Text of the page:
From the Worldwide Faith News archives www.wfn.org
[ENS] Zimbabwean Muslim group backtracks on Christian curriculum
"Mika Larson" <email@example.com>
Mon, 25 Aug 2003 17:28:57 -0400
Zimbabwean Muslim group backtracks on Christian curriculum demands
Ecumenical News International
[ENS] Harare, 18 August (ENI)--A Muslim group that gave Zimbabwe's
government 60 days to revise the teaching of Christianity in public
schools or face legal action, has backed off on its demand, saying it
did not consult the Islamic community before issuing the ultimatum.
The Islamic Convent of the Strict Observance's (ICSO) ultimatum had also
triggered an angry response from Christians. They decried as
"unreasonable" demands set out in a petition by the Muslim group urging
the government to ban the teaching of Christian subjects in public
schools and the recitation of the Lord's Prayer at school functions.
"I suggest they relocate to countries where they might feel more at ease
rather than trying to impose their wishes on others," charged one
critic, John Emmanuel of Harare, in a letter to the independent Daily
News following the publication of a story on the group's petition.
"I would urge the authorities to reject this unreasonable and offensive
request and to deem it just that," said Emmanuel whose views were
reflected in other letters. "I wonder how for example, Muslims in
Pakistan would react to a demand by Christians that Islamic prayers be
Thompson Tsodzo of the ISCO had two weeks earlier, in a letter to the
education ministry's permanent secretary, contended that Zimbabwe's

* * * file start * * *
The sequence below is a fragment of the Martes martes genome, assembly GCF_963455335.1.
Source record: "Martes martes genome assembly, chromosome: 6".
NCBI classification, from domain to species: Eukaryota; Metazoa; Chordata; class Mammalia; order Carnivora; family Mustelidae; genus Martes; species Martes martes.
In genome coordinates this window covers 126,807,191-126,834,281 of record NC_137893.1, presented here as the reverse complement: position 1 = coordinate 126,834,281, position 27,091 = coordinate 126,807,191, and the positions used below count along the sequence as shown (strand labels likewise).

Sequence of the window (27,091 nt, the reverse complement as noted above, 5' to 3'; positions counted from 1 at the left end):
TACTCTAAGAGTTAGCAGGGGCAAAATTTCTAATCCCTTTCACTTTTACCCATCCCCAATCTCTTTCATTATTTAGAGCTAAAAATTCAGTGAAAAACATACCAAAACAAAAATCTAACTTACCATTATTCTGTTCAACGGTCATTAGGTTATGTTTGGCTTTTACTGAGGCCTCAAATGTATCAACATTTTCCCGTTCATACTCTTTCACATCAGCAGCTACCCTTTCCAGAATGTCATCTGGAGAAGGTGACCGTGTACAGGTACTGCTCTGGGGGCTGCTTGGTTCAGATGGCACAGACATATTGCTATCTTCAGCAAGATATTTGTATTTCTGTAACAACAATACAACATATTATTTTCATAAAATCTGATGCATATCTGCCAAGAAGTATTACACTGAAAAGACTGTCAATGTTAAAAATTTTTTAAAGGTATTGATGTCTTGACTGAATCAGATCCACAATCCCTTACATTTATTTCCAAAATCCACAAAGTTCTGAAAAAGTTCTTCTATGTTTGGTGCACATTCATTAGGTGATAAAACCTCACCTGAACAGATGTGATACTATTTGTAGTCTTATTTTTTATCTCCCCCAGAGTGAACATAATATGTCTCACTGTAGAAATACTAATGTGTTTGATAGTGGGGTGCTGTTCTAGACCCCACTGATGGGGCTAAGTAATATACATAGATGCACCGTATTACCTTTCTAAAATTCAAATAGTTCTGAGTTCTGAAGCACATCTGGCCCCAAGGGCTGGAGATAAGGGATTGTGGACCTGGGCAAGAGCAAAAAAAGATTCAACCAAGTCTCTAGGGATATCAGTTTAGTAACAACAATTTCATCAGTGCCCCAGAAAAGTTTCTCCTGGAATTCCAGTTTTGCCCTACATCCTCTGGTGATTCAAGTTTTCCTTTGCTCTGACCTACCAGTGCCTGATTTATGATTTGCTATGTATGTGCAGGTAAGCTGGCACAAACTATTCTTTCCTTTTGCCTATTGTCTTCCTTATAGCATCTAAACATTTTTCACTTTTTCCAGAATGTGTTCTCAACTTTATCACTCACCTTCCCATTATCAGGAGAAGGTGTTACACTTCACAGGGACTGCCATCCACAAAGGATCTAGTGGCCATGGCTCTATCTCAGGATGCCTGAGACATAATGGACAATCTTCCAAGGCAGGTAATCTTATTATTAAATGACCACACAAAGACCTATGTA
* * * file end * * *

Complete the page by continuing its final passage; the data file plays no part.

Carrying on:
school curriculum contravened the country's constitution that provides
for the protection of freedom of conscience.
The group, made up of parents of Muslim children attending school in
Harare, gave the government 60 days to rectify the "anomaly" and
failure, and had said it would lodge a constitutional appeal in the
country's Supreme Court.
Sources close to the Muslim group said its members were forced to
withdraw their children from Muslim private schools and enrol them in
government-run schools because of recent fee increases at the private
schools, during a time of extreme economic hardship in Zimbabwe.
"Although non-Christian pupils are generally exempt from Christian
instruction, the fact of the matter is that their consciences are
pricked because they are confined to libraries or studies during the
times Christian instruction is given," read part of the group's letter.
Education Minister Aeneas Chigwedere rejected the demand made in the 1
August letter. He said in a newspaper interview: "We accept the
existence of the minority and their rights and we are not against their
religion. But it will be foolhardy for them to expect us to transform a
whole school curriculum," to cater for one or two Muslim pupils.
Chigwedere added, "If Muslims feel that a school is not catering for
their interests, they are at liberty to establish their schools which we
Zimbabwe is a predominantly a Christian country. Many people also
practise traditional beliefs as well as Christianity. Three years ago,
the Evangelical Fellowship of Zimbabwe unsuccessfully petitioned a
government-appointed constitutional commission to declare Zimbabwe a
Christian nation. [482 words]
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